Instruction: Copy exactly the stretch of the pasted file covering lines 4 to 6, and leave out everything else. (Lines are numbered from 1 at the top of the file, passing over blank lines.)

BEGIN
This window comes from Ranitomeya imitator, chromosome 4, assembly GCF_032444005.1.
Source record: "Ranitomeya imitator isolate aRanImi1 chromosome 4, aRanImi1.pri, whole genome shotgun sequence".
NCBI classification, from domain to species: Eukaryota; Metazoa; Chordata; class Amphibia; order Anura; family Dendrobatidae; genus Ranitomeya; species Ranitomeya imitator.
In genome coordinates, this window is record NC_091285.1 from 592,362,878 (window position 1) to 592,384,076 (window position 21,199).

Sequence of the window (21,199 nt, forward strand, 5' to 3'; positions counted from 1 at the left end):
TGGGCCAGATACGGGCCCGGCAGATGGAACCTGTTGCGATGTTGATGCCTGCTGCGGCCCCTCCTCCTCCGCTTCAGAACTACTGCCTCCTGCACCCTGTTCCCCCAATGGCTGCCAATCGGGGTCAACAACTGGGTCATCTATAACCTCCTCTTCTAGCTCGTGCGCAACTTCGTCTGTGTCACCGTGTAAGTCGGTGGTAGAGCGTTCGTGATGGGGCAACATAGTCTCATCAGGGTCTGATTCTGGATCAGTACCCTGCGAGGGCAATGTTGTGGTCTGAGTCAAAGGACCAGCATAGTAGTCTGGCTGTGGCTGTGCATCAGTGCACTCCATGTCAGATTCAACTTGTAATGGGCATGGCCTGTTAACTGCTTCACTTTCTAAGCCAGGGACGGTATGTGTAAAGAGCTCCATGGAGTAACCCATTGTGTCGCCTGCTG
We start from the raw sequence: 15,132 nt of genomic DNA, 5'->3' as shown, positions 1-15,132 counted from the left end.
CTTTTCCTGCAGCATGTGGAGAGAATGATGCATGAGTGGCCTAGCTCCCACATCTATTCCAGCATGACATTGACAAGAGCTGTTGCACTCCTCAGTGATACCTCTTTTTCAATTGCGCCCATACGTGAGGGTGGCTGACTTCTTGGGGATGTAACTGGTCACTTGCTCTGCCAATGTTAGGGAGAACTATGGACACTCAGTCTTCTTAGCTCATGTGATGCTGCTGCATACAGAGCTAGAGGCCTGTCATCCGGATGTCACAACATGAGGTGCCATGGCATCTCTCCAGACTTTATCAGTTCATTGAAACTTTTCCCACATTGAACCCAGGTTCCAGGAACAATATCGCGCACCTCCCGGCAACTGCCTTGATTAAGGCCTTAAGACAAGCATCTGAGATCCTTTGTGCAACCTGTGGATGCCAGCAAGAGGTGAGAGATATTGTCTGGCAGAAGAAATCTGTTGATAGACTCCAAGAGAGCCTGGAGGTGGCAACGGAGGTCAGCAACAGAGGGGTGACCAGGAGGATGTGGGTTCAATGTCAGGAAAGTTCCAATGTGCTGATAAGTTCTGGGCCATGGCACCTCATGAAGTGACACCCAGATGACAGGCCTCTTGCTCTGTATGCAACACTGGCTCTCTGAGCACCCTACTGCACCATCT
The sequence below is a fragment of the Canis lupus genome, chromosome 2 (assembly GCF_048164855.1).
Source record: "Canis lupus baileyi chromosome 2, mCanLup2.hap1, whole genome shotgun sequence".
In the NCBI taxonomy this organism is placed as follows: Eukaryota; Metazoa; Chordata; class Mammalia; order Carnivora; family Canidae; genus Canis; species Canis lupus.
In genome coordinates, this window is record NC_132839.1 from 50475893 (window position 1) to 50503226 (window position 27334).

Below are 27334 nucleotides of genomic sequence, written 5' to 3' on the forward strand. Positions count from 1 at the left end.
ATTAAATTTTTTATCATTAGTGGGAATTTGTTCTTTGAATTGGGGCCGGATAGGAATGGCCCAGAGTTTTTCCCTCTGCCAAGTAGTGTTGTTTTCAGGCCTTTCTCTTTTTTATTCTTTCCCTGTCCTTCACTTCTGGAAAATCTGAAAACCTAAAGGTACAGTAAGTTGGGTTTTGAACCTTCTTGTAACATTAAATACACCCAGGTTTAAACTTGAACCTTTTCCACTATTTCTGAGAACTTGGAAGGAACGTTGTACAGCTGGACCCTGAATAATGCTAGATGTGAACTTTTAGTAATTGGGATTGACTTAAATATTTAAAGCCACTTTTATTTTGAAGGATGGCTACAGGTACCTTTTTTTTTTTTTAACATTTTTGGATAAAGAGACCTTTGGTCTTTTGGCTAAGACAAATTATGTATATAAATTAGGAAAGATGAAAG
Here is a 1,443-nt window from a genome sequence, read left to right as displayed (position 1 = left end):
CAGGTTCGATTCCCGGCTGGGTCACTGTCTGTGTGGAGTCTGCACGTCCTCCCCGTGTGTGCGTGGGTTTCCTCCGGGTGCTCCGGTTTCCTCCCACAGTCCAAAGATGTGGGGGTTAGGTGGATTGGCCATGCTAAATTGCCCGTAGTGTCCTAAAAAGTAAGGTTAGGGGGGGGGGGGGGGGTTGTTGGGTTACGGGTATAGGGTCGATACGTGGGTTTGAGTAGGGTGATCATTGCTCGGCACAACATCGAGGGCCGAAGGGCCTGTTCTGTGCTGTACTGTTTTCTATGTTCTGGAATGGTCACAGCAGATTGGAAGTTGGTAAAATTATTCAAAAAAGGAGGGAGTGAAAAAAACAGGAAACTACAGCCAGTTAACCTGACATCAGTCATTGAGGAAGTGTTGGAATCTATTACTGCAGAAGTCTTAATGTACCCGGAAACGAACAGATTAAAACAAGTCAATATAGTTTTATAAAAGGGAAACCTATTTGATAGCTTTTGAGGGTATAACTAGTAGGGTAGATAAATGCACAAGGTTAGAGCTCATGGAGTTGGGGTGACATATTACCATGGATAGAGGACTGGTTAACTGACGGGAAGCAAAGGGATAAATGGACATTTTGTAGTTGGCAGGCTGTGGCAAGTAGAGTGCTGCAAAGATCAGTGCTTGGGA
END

In genome coordinates, this window is record NC_091285.1 from 592,362,878 (window position 1) to 592,384,076 (window position 21,199).

Sequence of the window (21,199 nt, forward strand, 5' to 3'; positions counted from 1 at the left end):
TGGGCCAGATACGGGCCCGGCAGATGGAACCTGTTGCGATGTTGATGCCTGCTGCGGCCCCTCCTCCTCCGCTTCAGAACTACTGCCTCCTGCACCCTGTTCCCCCAATGGCTGCCAATCGGGGTCAACAACTGGGTCATCTATAACCTCCTCTTCTAGCTCGTGCGCAACTTCGTCTGTGTCACCGTGTAAGTCGGTGGTAGAGCGTTCGTGATGGGGCAACATAGTCTCATCAGGGTCTGATTCTGGATCAGTACCCTGCGAGGGCAATGTTGTGGTCTGAGTCAAAGGACCAGCATAGTAGTCTGGCTGTGGCTGTGCATCAGTGCACTCCATGTCAGATTCAACTTGTAATGGGCATGGCCTGTTAACTGCTTCACTTTCTAAGCCAGGGACGGTATGTGTAAAGAGCTCCATGGAGTAACCCATTGTGTCGCCTGCTG